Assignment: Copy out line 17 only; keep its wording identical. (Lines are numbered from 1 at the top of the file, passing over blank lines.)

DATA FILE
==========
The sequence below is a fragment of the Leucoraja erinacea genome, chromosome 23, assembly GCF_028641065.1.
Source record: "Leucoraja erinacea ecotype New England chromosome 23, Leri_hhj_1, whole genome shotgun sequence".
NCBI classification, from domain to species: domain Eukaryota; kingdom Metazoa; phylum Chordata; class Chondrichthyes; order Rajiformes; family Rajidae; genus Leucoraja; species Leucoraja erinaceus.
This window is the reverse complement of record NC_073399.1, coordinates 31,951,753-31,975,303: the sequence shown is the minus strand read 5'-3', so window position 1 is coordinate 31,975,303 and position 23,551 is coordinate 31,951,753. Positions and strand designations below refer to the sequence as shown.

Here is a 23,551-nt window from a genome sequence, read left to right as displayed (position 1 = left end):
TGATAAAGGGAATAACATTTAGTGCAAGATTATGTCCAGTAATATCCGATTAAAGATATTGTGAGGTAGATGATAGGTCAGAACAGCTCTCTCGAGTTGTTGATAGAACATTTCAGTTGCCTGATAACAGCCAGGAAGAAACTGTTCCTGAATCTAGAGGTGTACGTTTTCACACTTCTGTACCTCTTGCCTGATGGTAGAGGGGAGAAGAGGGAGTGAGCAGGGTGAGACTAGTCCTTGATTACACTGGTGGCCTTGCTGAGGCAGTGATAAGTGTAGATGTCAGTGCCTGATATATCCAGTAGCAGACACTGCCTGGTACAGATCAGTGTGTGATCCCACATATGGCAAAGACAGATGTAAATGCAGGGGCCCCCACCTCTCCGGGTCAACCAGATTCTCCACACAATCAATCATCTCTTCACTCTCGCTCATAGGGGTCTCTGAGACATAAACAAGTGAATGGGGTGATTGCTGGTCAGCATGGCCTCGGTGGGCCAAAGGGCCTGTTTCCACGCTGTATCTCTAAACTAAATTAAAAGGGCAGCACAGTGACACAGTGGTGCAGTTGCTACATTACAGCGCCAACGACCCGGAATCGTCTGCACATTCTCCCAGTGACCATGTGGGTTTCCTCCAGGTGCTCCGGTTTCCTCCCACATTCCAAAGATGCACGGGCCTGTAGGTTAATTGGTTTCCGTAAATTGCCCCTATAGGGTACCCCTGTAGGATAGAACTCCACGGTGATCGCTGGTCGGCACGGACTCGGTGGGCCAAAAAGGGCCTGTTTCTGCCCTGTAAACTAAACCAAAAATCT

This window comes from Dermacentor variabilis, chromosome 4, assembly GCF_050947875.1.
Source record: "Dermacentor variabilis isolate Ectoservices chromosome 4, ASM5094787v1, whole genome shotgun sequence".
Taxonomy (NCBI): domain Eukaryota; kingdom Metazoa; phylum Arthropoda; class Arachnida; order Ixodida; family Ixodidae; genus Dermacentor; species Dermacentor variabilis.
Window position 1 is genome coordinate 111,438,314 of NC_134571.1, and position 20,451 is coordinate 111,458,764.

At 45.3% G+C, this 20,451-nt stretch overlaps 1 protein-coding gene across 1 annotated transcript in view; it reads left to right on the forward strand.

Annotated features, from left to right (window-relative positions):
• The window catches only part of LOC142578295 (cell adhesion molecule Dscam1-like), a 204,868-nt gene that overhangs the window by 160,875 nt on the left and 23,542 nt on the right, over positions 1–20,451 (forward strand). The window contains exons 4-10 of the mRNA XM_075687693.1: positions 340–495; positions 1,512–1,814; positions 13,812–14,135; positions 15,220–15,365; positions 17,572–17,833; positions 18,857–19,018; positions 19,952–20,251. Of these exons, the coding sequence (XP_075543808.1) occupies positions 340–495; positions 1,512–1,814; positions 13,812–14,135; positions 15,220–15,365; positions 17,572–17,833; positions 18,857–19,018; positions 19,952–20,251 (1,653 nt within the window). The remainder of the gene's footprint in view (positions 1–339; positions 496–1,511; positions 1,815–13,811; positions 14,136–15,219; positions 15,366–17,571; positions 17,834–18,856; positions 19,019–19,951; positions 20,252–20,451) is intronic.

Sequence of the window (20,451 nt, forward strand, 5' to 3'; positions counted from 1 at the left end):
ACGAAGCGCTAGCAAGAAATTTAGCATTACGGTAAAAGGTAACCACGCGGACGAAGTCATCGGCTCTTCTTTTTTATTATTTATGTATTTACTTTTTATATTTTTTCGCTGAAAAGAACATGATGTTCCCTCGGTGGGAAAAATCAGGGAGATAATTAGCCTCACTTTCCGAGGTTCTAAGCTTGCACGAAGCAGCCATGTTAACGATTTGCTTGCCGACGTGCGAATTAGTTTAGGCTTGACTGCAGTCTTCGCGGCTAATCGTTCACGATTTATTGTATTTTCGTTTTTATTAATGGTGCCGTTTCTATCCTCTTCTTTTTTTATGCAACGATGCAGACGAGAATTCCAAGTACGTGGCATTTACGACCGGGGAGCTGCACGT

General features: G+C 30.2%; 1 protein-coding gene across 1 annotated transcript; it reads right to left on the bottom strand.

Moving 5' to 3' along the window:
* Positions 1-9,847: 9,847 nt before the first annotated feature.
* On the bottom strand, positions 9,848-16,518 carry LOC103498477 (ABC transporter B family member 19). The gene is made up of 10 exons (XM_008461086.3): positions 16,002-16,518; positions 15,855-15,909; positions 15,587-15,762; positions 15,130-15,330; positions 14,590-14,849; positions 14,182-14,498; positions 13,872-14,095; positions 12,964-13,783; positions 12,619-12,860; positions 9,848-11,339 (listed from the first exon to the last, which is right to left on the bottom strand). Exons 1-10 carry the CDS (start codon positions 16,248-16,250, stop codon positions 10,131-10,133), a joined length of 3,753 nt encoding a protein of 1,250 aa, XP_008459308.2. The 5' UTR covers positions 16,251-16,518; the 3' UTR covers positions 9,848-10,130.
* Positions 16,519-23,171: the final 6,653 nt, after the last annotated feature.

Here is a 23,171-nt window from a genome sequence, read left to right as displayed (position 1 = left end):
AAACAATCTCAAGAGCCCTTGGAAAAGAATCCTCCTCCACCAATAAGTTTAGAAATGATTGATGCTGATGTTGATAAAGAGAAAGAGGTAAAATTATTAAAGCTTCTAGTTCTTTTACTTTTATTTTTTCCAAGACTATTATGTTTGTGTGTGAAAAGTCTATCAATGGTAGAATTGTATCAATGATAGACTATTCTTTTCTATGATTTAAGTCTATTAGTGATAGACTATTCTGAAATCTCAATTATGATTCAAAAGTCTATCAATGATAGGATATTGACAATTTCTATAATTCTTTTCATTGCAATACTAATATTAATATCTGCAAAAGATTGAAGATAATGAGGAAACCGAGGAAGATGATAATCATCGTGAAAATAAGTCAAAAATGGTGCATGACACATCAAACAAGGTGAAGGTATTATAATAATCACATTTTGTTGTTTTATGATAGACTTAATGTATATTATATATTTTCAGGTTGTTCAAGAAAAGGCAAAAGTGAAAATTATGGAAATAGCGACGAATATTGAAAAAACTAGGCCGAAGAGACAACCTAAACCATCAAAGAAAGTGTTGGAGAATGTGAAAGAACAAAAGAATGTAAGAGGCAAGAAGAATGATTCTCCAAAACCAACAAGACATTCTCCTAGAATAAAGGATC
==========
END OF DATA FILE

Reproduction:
Moving 5' to 3' along the window: